SaltStack is recommended!
August 08, 2016

SaltStack is recommended!

William Cannon | TrustRadius Reviewer
Score 10 out of 10
Vetted Review
Verified User

Software Version

SaltStack (legacy)

Overall Satisfaction with VMware vRealize Automation, with SaltStack Config

Hospitality Pulse uses SaltStack for the automation of critical infrastructure in our AWS infrastructure (multiple VPCs). We also built a custom software deployment orchestrator on top of SaltStack. SaltStack is a cornerstone piece in our highly available architecture and hands-off server automation.
  • A superb remote execution framework! SaltStack allows us to easily program numerous functions on top of it. For example, we developed a fast parallel asynchronous deployment tool that handles all software deployment, including interdependent service management.
  • Configuration management is now easy. We take advantage of this to automate (in tandem with AWS tools) the stand-up of all servers and services. It is also relatively easy to create new configuration management states for software not yet supported by the community (e.g. Grafana).
  • Flexibility. Numerous small utilities have been built which simply wrap around SaltStack to allow tedious tasks to become easy.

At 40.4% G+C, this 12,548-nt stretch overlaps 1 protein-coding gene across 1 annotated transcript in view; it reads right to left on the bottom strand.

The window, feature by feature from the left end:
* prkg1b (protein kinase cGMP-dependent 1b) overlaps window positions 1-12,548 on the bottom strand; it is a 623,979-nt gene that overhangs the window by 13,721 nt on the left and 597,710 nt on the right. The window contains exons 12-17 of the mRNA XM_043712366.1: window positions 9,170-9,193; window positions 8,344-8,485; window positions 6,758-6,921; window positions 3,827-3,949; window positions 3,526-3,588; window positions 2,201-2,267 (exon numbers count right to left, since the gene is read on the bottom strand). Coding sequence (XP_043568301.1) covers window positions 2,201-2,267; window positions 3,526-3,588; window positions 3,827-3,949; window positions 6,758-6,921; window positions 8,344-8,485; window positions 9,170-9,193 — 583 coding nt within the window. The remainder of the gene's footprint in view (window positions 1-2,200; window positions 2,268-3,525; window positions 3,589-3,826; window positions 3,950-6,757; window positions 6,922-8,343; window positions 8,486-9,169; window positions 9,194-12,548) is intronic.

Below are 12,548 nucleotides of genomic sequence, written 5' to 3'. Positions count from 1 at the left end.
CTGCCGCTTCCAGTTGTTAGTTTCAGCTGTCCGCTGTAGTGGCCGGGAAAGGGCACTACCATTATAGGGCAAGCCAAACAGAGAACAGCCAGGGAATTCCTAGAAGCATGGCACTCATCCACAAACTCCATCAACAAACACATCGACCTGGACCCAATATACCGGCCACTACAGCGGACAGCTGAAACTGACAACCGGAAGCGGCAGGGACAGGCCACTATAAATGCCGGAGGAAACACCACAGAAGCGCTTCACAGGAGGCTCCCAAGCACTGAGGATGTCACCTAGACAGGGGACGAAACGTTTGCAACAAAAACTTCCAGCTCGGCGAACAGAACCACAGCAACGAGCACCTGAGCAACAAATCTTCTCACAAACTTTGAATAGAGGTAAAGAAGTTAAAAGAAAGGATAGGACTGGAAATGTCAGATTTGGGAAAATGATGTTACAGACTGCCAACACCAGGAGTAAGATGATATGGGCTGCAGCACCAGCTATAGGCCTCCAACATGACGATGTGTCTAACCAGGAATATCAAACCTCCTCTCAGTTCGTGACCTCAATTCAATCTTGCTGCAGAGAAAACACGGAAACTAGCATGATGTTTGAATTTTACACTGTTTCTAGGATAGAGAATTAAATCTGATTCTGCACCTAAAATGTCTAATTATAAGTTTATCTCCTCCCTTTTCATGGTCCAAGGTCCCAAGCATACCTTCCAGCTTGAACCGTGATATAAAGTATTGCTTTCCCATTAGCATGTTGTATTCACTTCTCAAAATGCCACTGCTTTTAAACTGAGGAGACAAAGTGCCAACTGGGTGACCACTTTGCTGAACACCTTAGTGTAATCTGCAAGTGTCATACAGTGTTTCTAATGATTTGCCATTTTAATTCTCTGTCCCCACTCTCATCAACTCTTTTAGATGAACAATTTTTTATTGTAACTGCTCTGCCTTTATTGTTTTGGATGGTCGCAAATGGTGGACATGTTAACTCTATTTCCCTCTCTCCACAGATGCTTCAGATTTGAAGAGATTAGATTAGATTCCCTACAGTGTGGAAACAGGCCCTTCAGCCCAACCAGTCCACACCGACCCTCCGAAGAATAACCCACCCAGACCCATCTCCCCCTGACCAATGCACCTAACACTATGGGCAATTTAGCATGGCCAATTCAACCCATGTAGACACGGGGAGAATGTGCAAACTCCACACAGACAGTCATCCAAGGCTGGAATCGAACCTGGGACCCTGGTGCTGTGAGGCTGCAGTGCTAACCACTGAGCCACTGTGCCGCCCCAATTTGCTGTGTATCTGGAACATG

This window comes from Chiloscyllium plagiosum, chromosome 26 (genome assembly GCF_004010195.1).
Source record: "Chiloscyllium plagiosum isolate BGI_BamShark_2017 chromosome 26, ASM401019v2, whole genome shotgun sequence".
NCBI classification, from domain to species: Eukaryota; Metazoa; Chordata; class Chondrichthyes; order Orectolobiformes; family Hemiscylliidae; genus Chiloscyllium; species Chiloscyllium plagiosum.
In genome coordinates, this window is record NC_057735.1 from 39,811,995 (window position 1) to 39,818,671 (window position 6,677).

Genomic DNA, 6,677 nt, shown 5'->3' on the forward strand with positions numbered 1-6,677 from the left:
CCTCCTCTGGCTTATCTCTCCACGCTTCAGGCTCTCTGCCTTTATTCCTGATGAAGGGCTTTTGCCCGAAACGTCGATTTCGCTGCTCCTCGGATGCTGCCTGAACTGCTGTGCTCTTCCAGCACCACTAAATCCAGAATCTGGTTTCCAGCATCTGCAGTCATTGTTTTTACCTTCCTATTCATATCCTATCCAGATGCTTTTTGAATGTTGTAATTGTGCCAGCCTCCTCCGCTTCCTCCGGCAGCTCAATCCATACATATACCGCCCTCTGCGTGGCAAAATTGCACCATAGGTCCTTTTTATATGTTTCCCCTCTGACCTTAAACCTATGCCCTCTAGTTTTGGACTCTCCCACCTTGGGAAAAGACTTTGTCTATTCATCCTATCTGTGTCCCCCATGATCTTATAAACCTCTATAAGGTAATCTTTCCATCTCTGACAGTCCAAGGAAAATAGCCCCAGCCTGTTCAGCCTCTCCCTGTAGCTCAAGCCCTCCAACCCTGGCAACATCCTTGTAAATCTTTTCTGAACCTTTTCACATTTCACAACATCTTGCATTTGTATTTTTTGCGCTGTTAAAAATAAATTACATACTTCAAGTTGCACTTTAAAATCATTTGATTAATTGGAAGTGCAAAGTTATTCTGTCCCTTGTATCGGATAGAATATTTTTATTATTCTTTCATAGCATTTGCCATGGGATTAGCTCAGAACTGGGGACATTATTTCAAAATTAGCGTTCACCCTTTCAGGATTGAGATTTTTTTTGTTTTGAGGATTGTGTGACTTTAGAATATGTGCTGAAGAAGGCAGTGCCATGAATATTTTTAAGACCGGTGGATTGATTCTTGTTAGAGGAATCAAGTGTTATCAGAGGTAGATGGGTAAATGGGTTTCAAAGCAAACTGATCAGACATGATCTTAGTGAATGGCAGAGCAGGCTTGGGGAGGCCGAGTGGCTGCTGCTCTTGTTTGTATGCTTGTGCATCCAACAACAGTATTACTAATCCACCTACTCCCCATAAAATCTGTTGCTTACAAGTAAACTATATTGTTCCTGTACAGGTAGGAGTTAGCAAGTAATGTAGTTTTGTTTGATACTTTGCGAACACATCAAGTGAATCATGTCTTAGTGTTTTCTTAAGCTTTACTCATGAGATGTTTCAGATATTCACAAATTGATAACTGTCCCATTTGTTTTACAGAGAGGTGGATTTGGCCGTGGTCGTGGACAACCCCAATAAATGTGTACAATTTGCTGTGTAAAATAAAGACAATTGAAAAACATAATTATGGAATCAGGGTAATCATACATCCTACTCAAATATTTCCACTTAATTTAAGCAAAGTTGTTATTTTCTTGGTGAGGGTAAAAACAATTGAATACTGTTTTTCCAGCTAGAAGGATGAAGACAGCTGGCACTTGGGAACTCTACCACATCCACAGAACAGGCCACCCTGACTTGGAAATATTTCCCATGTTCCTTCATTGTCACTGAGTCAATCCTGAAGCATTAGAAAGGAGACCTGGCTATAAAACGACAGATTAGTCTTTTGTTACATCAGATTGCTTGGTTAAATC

• There are no big issues with SaltStack. I'll highlight a few minor items to consider here. One is version numbers of the software. This can be a little confusing to newcomers.
  • The documentation is good now, but used to be lacking.
  • We manage two complex highly available self-healing (all infrastructure and systems) environments using SaltStack. Only one person is needed to run SaltStack. That is a HUGE return on investment.
  • Building tooling on top of SaltStack has allowed us to share administrative abilities by role - e.g. employee X can deploy software Y. No need to call a sysadmin and etc.
  • Recovery from problems, or time to stand-up new systems is now counted in minutes (usually under eight) rather than hours. This is a strategic advantage for rolling out new services.
I have used the following:
Chef (only a cursory usage after a one day course)
Ansible (cursory usage after reading a book on Ansible)

Chef is the closest competitor to SaltStack. It is slower though and requires a somewhat complicated installation.
Puppet is slow. The design requires the bulk of work to happen on the Puppet master. It does not scale well. It is built for 2005 servers, not cloud.
Ansible is ssh only by design. Orchestration is very difficult to achieve.
Well Suited:
Configuration Management
Orchestration of Services/Applications in regard to each other or infrastructure
Custom tooling - wonderful event bus for asynchronous event driven actions
Instant remote access (command execution) to tens/hundreds/thousands of servers with very flexible targeting
Ability to put network nodes under configuration management even if they are unable to run a "minion" via proxy minions

Less appropriate use of SaltStack? If you have only one server and want to manage it very poorly resulting in difficult hours of trouble-shooting then don't use SaltStack.